The Wall Street Journal is reporting that Baseball ratings are down across the board, as compared to this time last year. The article says:
Seven months after recording the lowest-rated World Series in history, Major League Baseball’s national broadcast business is still waiting for a recovery.
Lousy weather, delayed games and a lackluster matchup hurt World Series ratings last October, but household ratings for Fox Saturday Baseball, the sport’s so-called Game of the Week, are off 9% to date from last season, and 23% from 2000. With attendance down about 4%, one might assume that television ratings would be up. Renewed interest in the NBA and NHL playoffs might have postponed the general sports fans’ usual springtime turn of attention to baseball. Additional revelations of steroid use certainly haven’t helped.
A few things here. First, Television is a slowly dying medium. TV ratings have been declining for most of the past decade. That’s not to say people aren’t watching/following the games. They are, but often through different means such as DISH network’s baseball package , or online with Gameday or watching on the go on MLB.com. So the overall audience could be growing, just branching out in different directions. Tracking TV ratings is an outdated means of judging the popularity of a sport.
But Baseball still wants to address this matter, and plans to do the following:
Plans include showing baseball movies on Sunday afternoons on Fox’s sister channel FX, and promotional ads with broadcasters Joe Buck and Tim McCarver.
That’s nice, but I would argue that Buck and McCarver are part of the problem, not the solution. In the information age fans are smarter and more informed than they’ve ever been, and Joe Buck’s “I’m bored with this game” act and McCarver’s outdated analysis aren’t going to attract the next generation to watch more games. Those guys may (or may not) appeal to their existing audience, but certainly won’t attract many new viewers. I would argue that adding a third man to the booth, one that has some credibility with the more sabermetricly-inclined among us could help. Someone like Rob Neyer, Tim Marchman or Keith Law. Those are guys that I would be interested in getting their take on things.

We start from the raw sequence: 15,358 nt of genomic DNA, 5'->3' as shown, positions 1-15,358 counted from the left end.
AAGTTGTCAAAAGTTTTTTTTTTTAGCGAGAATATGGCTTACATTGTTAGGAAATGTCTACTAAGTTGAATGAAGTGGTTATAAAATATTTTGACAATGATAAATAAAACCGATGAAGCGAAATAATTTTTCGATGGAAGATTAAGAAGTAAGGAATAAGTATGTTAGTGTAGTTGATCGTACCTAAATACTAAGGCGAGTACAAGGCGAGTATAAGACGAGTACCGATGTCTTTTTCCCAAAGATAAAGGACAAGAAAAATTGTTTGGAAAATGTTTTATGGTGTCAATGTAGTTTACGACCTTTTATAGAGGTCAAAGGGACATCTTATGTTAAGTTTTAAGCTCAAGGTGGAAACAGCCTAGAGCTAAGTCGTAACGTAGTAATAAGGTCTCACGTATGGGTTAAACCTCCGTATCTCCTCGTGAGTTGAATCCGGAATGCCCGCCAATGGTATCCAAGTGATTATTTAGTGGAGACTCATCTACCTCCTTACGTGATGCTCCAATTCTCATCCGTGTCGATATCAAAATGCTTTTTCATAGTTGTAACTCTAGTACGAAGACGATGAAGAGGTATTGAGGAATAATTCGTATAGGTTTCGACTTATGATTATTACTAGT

I would also get creative and invite famous people from all walks of life who are Baseball fans in to the booth to do games, perhaps one for each team. Musicians, Politicians, Business leaders, etc who are fans of one the teams playing, and I would cross-promote their appearances in their medium. For instance, if Jay-Z is a big Yankee fan I’d invite him into the booth and promote it on MTV. Things like that can bring in a new audience in the hope that some of them will stick around. Baseball broadcasts currently invite different people in the booth from time to time, but only do so half-heartedly, for an inning here and there and don’t promote it outside of the usual sports-related arenas.
But if the networks want to keep going with the same old methods, they can expect to keep getting the same results.
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